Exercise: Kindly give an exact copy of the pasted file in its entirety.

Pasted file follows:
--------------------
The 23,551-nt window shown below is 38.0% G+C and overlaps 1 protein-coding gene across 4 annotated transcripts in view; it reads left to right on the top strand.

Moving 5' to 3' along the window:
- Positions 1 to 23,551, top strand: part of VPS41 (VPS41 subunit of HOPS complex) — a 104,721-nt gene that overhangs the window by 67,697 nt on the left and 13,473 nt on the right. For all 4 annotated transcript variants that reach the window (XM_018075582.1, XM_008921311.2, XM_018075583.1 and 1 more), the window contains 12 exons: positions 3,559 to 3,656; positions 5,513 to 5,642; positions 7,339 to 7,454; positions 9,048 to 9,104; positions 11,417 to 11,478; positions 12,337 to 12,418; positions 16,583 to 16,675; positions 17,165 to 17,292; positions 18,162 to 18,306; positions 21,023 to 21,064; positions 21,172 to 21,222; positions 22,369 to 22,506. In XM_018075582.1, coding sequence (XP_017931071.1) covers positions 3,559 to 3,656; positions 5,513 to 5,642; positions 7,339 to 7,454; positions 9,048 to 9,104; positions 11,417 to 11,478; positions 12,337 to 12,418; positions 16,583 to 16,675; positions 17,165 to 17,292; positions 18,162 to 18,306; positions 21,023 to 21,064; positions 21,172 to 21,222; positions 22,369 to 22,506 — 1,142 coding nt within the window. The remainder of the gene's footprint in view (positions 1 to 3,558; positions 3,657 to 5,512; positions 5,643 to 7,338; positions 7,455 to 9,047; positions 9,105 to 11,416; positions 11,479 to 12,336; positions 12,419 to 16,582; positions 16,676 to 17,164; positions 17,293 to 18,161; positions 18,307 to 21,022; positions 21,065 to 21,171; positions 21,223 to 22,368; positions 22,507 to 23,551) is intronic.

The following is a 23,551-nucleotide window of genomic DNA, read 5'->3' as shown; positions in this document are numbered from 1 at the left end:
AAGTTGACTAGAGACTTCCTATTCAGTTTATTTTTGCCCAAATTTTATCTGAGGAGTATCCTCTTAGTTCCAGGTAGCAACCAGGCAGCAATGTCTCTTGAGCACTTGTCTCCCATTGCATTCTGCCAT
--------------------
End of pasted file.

The 23,551-nt window shown below is 38.0% G+C and overlaps 1 protein-coding gene across 4 annotated transcripts in view; it reads left to right on the top strand.

Moving 5' to 3' along the window:
- Positions 1 to 23,551, top strand: part of VPS41 (VPS41 subunit of HOPS complex) — a 104,721-nt gene that overhangs the window by 67,697 nt on the left and 13,473 nt on the right. For all 4 annotated transcript variants that reach the window (XM_018075582.1, XM_008921311.2, XM_018075583.1 and 1 more), the window contains 12 exons: positions 3,559 to 3,656; positions 5,513 to 5,642; positions 7,339 to 7,454; positions 9,048 to 9,104; positions 11,417 to 11,478; positions 12,337 to 12,418; positions 16,583 to 16,675; positions 17,165 to 17,292; positions 18,162 to 18,306; positions 21,023 to 21,064; positions 21,172 to 21,222; positions 22,369 to 22,506. In XM_018075582.1, coding sequence (XP_017931071.1) covers positions 3,559 to 3,656; positions 5,513 to 5,642; positions 7,339 to 7,454; positions 9,048 to 9,104; positions 11,417 to 11,478; positions 12,337 to 12,418; positions 16,583 to 16,675; positions 17,165 to 17,292; positions 18,162 to 18,306; positions 21,023 to 21,064; positions 21,172 to 21,222; positions 22,369 to 22,506 — 1,142 coding nt within the window. The remainder of the gene's footprint in view (positions 1 to 3,558; positions 3,657 to 5,512; positions 5,643 to 7,338; positions 7,455 to 9,047; positions 9,105 to 11,416; positions 11,479 to 12,336; positions 12,419 to 16,582; positions 16,676 to 17,164; positions 17,293 to 18,161; positions 18,307 to 21,022; positions 21,065 to 21,171; positions 21,223 to 22,368; positions 22,507 to 23,551) is intronic.

The following is a 23,551-nucleotide window of genomic DNA, read 5'->3' as shown; positions in this document are numbered from 1 at the left end:
AAGTTGACTAGAGACTTCCTATTCAGTTTATTTTTGCCCAAATTTTATCTGAGGAGTATCCTCTTAGTTCCAGGTAGCAACCAGGCAGCAATGTCTCTTGAGCACTTGTCTCCCATTGCATTCTGCCAT